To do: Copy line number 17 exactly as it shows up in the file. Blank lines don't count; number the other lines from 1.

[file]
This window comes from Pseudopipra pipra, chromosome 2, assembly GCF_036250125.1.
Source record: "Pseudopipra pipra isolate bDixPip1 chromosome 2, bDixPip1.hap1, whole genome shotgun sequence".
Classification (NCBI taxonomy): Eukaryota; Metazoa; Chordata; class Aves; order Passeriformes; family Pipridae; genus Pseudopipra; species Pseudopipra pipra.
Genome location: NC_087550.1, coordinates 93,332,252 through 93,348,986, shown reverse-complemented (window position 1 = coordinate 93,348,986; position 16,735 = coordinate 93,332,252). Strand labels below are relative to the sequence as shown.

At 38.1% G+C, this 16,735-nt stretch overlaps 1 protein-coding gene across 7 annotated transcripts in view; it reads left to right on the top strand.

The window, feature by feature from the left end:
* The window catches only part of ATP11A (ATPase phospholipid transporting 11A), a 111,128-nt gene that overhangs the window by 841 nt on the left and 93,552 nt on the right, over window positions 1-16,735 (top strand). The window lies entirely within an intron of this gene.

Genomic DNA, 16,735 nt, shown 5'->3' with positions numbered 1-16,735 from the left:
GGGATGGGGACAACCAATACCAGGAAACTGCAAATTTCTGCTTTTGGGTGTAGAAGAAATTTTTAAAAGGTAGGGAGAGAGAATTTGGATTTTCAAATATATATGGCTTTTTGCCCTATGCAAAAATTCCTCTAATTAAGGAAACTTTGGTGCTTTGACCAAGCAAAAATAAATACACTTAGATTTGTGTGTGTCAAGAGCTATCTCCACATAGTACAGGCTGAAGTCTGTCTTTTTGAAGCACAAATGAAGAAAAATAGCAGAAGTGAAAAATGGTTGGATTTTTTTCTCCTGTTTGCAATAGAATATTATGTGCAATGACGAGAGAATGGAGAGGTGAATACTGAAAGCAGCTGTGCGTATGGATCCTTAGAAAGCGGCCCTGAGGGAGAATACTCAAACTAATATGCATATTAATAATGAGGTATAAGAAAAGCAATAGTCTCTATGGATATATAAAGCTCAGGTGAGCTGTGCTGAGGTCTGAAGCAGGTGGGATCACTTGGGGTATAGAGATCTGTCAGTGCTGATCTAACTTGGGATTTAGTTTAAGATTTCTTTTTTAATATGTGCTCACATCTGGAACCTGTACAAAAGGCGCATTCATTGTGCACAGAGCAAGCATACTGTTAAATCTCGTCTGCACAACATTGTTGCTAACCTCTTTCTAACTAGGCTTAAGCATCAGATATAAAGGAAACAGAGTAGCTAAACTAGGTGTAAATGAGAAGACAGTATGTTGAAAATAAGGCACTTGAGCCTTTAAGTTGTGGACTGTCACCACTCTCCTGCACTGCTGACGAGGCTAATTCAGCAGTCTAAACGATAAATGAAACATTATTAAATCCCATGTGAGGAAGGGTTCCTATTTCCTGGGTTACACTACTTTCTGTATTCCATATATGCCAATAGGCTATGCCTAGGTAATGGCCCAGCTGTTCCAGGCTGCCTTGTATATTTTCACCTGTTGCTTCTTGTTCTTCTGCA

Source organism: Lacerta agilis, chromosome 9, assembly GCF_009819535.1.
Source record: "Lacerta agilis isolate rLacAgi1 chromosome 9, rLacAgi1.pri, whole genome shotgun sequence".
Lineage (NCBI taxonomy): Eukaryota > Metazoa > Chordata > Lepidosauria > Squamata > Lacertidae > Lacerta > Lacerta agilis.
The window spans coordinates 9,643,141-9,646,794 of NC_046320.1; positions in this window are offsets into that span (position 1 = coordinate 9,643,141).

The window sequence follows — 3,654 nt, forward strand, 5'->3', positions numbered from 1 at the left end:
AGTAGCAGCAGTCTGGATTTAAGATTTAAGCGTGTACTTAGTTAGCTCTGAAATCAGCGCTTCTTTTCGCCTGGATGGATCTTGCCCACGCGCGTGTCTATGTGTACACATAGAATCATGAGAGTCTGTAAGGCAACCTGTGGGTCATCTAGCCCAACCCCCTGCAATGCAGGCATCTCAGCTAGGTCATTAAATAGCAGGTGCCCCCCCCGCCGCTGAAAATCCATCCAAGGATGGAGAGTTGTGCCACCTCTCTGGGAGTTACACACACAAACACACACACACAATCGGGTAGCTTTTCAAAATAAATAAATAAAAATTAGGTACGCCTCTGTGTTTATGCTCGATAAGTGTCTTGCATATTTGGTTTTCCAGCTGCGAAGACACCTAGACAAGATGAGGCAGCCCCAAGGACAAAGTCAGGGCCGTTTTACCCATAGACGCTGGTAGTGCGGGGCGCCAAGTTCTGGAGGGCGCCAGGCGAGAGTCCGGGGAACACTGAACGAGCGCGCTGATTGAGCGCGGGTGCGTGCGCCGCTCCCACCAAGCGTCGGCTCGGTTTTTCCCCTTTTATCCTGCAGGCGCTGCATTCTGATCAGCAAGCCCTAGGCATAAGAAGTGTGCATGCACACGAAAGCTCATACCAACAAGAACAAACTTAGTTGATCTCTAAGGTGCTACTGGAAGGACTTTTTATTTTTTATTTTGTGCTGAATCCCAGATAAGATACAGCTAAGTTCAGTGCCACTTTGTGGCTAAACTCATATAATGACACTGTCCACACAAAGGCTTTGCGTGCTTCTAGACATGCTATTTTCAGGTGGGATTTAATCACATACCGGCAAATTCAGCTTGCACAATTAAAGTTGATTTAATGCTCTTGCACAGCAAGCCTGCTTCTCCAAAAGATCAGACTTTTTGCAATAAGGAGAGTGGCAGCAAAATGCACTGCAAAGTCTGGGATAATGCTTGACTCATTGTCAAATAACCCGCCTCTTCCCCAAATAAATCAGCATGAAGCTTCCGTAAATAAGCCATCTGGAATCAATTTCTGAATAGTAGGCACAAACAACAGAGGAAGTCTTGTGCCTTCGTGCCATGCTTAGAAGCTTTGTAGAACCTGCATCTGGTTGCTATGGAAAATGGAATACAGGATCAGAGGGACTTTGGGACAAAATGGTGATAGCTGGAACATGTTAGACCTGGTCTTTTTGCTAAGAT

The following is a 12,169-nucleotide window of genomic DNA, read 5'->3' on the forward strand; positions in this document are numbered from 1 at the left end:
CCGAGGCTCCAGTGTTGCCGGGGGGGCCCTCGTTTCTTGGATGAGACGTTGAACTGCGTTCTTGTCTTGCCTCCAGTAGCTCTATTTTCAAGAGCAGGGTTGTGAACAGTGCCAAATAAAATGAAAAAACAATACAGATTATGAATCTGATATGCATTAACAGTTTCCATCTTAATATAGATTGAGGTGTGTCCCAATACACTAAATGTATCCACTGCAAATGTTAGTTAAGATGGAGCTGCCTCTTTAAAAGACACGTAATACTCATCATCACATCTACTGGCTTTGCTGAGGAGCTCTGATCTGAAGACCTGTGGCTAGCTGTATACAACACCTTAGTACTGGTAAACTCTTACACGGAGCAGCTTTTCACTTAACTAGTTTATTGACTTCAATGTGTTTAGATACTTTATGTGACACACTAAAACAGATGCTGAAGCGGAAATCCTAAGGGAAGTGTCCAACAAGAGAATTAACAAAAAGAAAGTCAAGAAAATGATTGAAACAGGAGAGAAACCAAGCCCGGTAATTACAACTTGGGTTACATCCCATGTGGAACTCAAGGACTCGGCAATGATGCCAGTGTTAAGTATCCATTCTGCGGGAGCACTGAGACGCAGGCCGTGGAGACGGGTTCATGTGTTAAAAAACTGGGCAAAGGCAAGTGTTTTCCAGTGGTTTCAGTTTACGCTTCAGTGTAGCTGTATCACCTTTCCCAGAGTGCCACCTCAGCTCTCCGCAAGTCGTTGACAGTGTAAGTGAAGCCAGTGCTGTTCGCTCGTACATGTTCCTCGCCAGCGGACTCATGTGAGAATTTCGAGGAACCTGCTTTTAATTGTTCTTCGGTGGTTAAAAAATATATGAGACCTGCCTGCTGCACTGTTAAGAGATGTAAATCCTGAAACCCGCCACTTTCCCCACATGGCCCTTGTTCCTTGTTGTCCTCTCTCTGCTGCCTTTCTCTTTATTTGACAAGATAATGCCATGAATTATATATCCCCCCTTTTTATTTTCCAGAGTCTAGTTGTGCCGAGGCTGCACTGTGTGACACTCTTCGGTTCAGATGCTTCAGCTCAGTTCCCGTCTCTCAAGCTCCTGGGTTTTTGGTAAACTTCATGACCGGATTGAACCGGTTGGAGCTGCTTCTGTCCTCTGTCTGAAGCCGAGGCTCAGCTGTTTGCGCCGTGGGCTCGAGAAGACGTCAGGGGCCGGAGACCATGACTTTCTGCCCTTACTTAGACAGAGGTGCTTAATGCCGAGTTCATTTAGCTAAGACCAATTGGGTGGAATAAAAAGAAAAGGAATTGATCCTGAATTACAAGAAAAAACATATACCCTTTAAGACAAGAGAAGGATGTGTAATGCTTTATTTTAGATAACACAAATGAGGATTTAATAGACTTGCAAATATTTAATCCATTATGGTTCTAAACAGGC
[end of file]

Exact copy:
CCGAGGCTCCAGTGTTGCCGGGGGGGCCCTCGTTTCTTGGATGAGACGTTGAACTGCGTTCTTGTCTTGCCTCCAGTAGCTCTATTTTCAAGAGCAGGGTTGTGAACAGTGCCAAATAAAATGAAAAAACAATACAGATTATGAATCTGATATGCATTAACAGTTTCCATCTTAATATAGATTGAGGTGTGTCCCAATACACTAAATGTATCCACTGCAAATGTTAGTTAAGATGGAGCTGCCTCTTTAAAAGACACGTAATACTCATCATCACATCTACTGGCTTTGCTGAGGAGCTCTGATCTGAAGACCTGTGGCTAGCTGTATACAACACCTTAGTACTGGTAAACTCTTACACGGAGCAGCTTTTCACTTAACTAGTTTATTGACTTCAATGTGTTTAGATACTTTATGTGACACACTAAAACAGATGCTGAAGCGGAAATCCTAAGGGAAGTGTCCAACAAGAGAATTAACAAAAAGAAAGTCAAGAAAATGATTGAAACAGGAGAGAAACCAAGCCCGGTAATTACAACTTGGGTTACATCCCATGTGGAACTCAAGGACTCGGCAATGATGCCAGTGTTAAGTATCCATTCTGCGGGAGCACTGAGACGCAGGCCGTGGAGACGGGTTCATGTGTTAAAAAACTGGGCAAAGGCAAGTGTTTTCCAGTGGTTTCAGTTTACGCTTCAGTGTAGCTGTATCACCTTTCCCAGAGTGCCACCTCAGCTCTCCGCAAGTCGTTGACAGTGTAAGTGAAGCCAGTGCTGTTCGCTCGTACATGTTCCTCGCCAGCGGACTCATGTGAGAATTTCGAGGAACCTGCTTTTAATTGTTCTTCGGTGGTTAAAAAATATATGAGACCTGCCTGCTGCACTGTTAAGAGATGTAAATCCTGAAACCCGCCACTTTCCCCACATGGCCCTTGTTCCTTGTTGTCCTCTCTCTGCTGCCTTTCTCTTTATTTGACAAGATAATGCCATGAATTATATATCCCCCCTTTTTATTTTCCAGAGTCTAGTTGTGCCGAGGCTGCACTGTGTGACACTCTTCGGTTCAGATGCTTCAGCTCAGTTCCCGTCTCTCAAGCTCCTGGGTTTTTGGTAAACTTCATGACCGGATTGAACCGGTTGGAGCTGCTTCTGTCCTCTGTCTGAAGCCGAGGCTCAGCTGTTTGCGCCGTGGGCTCGAGAAGACGTCAGGGGCCGGAGACCATGACTTTCTGCCCTTACTTAGACAGAGGTGCTTAATGCCGAGTTCATTTAGCTAAGACCAATTGGGTGGAATAAAAAGAAAAGGAATTGATCCTGAATTACAAGAAAAAACATATACCCTTTAAGACAAGAGAAGGATGTGTAATGCTTTATTTTAGATAACACAAATGAGGATTTAATAGACTTGCAAATATTTAATCCATTATGGTTCTAAACAGGC